Globally, 2014 Was Warmest on Record, but Not in Northeast

Michael Rawlins

AMHERST, Mass. – With data now in for all of the year just ended, several national weather agencies around the world including the U.S. National Oceanographic and Atmospheric Administration (NOAA) and Japan’s Meteorological Agency are reporting that global average temperature for 2014 was the warmest on record.

But much of the eastern half of the United States was relatively cool, and seven Midwestern states had an annual temperature that ranked among their 10 coolest on record, says Michael Rawlins, assistant professor of geosciences and manager of the Climate System Research Center at the University of Massachusetts Amherst, who follows quarterly and annual trends.   

NOAA has announced that global temperature in 2014 was 1.24 degrees F above the 20th century average of 57 degrees F, making 2014 the warmest year across global land and ocean surfaces since records began in 1880, he reports.The Japanese agency announced the record earlier this month at 1.1 degrees F above the 20th century average. The two other major climate-tracking agencies, the National Aeronautics and Space Administration (NASA) and the U.K.’s Hadley Center, are expected to confirm the record later this month. Each group uses different methods to generate global temperature estimates from available data, typically airport weather measurements and satellite observations.

But Rawlins says Massachusetts’ average temperature for 2014, 47.7 degrees F, was not the warmest on record. This ranks 87th warmest out of 120 years (rank 1=coldest, 120=warmest) in the record from 1895 to 2014. For most Northeast states, including Massachusetts and the northeast region as a whole, 2012 remains the warmest year on record. “Deviations such as a cold month or a cold year across some part of the world is a reflection of recent weather patterns. The century-long trend of warming global average temperature is a response to increasing atmospheric greenhouse gases resulting from human activities,” say Rawlins.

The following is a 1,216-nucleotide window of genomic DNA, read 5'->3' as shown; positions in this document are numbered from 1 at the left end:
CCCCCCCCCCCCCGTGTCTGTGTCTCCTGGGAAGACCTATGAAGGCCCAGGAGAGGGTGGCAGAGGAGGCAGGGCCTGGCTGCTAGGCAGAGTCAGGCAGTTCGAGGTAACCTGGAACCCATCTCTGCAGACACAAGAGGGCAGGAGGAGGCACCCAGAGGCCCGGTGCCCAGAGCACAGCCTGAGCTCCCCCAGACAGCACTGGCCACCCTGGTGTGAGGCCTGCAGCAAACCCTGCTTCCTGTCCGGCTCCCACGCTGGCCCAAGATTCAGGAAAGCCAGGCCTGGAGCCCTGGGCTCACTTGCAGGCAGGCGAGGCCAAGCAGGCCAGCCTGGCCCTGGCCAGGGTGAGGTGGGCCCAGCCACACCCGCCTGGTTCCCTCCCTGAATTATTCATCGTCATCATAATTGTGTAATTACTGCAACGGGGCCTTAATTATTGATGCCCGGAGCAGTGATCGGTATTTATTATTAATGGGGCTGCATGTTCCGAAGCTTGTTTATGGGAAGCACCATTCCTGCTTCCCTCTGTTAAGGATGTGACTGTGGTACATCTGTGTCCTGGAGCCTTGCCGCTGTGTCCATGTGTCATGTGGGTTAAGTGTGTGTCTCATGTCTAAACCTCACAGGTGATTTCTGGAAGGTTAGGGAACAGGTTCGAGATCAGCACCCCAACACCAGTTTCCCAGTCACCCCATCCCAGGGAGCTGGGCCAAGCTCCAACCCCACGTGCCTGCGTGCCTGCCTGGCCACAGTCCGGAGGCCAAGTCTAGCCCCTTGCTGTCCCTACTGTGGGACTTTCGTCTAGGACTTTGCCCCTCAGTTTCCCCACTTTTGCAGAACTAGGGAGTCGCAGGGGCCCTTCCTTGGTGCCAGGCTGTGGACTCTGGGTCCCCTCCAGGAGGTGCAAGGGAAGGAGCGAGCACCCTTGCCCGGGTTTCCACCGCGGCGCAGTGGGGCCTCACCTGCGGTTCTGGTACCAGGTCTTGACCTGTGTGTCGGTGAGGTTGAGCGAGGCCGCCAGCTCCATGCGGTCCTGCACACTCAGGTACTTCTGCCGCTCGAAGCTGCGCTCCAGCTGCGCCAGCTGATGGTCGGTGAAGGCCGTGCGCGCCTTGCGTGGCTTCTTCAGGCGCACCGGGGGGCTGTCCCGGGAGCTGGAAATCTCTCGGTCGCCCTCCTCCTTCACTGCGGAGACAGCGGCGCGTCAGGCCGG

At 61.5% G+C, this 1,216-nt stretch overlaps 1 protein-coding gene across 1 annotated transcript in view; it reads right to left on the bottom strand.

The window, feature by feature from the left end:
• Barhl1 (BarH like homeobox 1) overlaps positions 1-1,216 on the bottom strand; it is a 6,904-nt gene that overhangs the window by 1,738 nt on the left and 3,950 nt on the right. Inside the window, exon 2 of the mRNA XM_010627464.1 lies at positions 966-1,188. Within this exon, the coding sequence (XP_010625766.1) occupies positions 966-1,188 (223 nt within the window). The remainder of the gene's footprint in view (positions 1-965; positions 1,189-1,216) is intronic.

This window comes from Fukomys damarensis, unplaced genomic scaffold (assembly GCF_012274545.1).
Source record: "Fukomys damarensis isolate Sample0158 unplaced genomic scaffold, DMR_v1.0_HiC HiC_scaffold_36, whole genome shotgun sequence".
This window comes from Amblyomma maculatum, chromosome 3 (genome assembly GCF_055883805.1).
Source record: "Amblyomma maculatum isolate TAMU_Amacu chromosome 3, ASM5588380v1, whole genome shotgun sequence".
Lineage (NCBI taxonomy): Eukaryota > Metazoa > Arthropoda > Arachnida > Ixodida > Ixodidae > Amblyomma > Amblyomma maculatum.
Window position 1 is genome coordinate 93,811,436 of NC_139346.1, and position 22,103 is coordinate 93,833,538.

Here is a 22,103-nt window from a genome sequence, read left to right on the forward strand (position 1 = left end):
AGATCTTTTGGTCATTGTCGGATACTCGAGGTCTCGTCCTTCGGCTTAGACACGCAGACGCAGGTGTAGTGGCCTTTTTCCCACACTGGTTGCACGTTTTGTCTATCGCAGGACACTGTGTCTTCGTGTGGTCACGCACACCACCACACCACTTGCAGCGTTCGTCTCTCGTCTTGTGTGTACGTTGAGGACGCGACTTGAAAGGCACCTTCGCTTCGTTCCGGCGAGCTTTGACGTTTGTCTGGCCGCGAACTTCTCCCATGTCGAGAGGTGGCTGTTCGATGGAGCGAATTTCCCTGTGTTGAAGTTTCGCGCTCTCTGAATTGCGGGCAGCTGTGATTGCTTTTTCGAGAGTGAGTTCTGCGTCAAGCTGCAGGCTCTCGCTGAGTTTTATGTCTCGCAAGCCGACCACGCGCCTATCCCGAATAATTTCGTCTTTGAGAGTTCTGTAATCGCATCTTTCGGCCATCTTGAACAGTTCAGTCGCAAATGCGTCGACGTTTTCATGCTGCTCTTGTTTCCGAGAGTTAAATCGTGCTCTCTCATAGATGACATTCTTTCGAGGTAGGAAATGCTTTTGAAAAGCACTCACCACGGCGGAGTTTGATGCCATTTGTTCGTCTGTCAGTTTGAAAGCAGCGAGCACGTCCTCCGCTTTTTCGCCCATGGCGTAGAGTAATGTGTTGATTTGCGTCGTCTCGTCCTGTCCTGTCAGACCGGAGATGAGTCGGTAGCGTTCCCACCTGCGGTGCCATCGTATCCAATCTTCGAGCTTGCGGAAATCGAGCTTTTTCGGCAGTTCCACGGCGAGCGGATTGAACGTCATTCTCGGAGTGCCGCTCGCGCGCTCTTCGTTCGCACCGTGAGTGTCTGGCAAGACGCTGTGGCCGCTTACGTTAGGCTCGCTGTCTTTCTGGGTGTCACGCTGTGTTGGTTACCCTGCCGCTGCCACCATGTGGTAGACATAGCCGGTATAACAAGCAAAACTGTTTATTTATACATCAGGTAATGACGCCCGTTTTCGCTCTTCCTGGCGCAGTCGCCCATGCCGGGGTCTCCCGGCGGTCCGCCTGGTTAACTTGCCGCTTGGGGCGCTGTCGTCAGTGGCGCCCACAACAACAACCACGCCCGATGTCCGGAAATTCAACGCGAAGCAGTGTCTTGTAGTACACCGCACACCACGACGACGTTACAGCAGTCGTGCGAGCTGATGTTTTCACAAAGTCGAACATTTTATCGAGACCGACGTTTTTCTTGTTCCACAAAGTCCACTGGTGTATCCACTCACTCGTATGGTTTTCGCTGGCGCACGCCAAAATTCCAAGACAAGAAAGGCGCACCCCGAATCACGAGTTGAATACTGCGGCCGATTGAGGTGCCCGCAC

He adds, “For global average temperature, the previous record warm year before 2012 was 1998, which ended with a very strong El Niño. The fact that last year surpassed 1998, despite the absence of an El Niño, is important to note. Should an El Niño emerge this winter, 2015 may end up even warmer.”

Among the first-order weather stations in the western New England region, that is airport sites with certified weather observers, Hartford’s 50.1 degrees F is near the average of 50.2 degrees, ranking tied for 57th (1=coldest, 111=warmest) for the period of record 1904–2014. Worcester averaged a cool 46.9 degrees F, which ranks tied for 29th  from 1892 to 2014. Boston averaged 51.1 degrees F, which ranks tied for 87th out of 143 years of record from 1872 to 2014.

In eastern New England, temperatures in Maine averaged 41.3 F, ranking 97th, with only 27 years having a warmer annual temperature over the 120-year period. The departure from the climate normal period from 1981 to 2010 average of 41.4 degrees F was -0.1 degrees, illustrating how normals have increased slightly over the decades. “What’s considered below normal now might have been normal or above normal during earlier decades,” says Rawlins.

Precipitation was slightly wetter than average across much of the region. Massachusetts received 49.78 inches of precipitation in 2014, which is 102 percent of the normal (1981–2010) precipitation.

Rawlins notes that weather station records are considered preliminary until undergoing quality control by the National Climatic Data Center in Asheville, N.C.